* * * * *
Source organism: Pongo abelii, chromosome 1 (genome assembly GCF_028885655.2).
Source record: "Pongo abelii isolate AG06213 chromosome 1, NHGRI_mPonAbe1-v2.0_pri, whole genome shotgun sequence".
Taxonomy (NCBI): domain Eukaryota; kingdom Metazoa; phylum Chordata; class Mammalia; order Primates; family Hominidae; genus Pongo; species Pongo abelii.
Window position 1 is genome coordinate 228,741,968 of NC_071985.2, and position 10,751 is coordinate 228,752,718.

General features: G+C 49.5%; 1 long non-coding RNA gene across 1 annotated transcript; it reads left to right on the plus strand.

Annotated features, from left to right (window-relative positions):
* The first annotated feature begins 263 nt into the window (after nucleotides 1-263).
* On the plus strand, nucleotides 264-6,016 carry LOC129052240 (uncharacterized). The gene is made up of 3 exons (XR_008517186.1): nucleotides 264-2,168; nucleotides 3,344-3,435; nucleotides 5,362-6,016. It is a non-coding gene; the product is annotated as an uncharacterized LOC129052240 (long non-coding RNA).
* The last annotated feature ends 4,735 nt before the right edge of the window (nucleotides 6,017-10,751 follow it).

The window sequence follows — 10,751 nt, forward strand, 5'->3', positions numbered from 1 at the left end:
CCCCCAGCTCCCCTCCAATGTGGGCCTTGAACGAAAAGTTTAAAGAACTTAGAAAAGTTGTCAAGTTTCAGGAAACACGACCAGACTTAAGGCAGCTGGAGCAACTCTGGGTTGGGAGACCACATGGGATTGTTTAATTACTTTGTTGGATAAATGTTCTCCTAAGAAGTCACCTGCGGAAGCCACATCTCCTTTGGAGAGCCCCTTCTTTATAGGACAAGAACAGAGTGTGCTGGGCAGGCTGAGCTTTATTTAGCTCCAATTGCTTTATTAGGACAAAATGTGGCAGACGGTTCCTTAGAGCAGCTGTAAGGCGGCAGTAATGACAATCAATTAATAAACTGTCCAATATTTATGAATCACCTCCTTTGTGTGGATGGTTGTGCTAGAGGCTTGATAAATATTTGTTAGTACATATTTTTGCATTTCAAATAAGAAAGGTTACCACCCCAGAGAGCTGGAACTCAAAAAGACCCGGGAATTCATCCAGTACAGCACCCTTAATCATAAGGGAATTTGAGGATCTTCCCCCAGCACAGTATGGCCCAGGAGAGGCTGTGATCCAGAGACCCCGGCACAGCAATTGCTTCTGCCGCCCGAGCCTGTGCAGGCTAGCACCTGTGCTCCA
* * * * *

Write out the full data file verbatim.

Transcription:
Source organism: Pongo abelii, chromosome 1 (genome assembly GCF_028885655.2).
Source record: "Pongo abelii isolate AG06213 chromosome 1, NHGRI_mPonAbe1-v2.0_pri, whole genome shotgun sequence".
Taxonomy (NCBI): domain Eukaryota; kingdom Metazoa; phylum Chordata; class Mammalia; order Primates; family Hominidae; genus Pongo; species Pongo abelii.
Window position 1 is genome coordinate 228,741,968 of NC_071985.2, and position 10,751 is coordinate 228,752,718.

General features: G+C 49.5%; 1 long non-coding RNA gene across 1 annotated transcript; it reads left to right on the plus strand.

Annotated features, from left to right (window-relative positions):
* The first annotated feature begins 263 nt into the window (after nucleotides 1-263).
* On the plus strand, nucleotides 264-6,016 carry LOC129052240 (uncharacterized). The gene is made up of 3 exons (XR_008517186.1): nucleotides 264-2,168; nucleotides 3,344-3,435; nucleotides 5,362-6,016. It is a non-coding gene; the product is annotated as an uncharacterized LOC129052240 (long non-coding RNA).
* The last annotated feature ends 4,735 nt before the right edge of the window (nucleotides 6,017-10,751 follow it).

The window sequence follows — 10,751 nt, forward strand, 5'->3', positions numbered from 1 at the left end:
CCCCCAGCTCCCCTCCAATGTGGGCCTTGAACGAAAAGTTTAAAGAACTTAGAAAAGTTGTCAAGTTTCAGGAAACACGACCAGACTTAAGGCAGCTGGAGCAACTCTGGGTTGGGAGACCACATGGGATTGTTTAATTACTTTGTTGGATAAATGTTCTCCTAAGAAGTCACCTGCGGAAGCCACATCTCCTTTGGAGAGCCCCTTCTTTATAGGACAAGAACAGAGTGTGCTGGGCAGGCTGAGCTTTATTTAGCTCCAATTGCTTTATTAGGACAAAATGTGGCAGACGGTTCCTTAGAGCAGCTGTAAGGCGGCAGTAATGACAATCAATTAATAAACTGTCCAATATTTATGAATCACCTCCTTTGTGTGGATGGTTGTGCTAGAGGCTTGATAAATATTTGTTAGTACATATTTTTGCATTTCAAATAAGAAAGGTTACCACCCCAGAGAGCTGGAACTCAAAAAGACCCGGGAATTCATCCAGTACAGCACCCTTAATCATAAGGGAATTTGAGGATCTTCCCCCAGCACAGTATGGCCCAGGAGAGGCTGTGATCCAGAGACCCCGGCACAGCAATTGCTTCTGCCGCCCGAGCCTGTGCAGGCTAGCACCTGTGCTCCA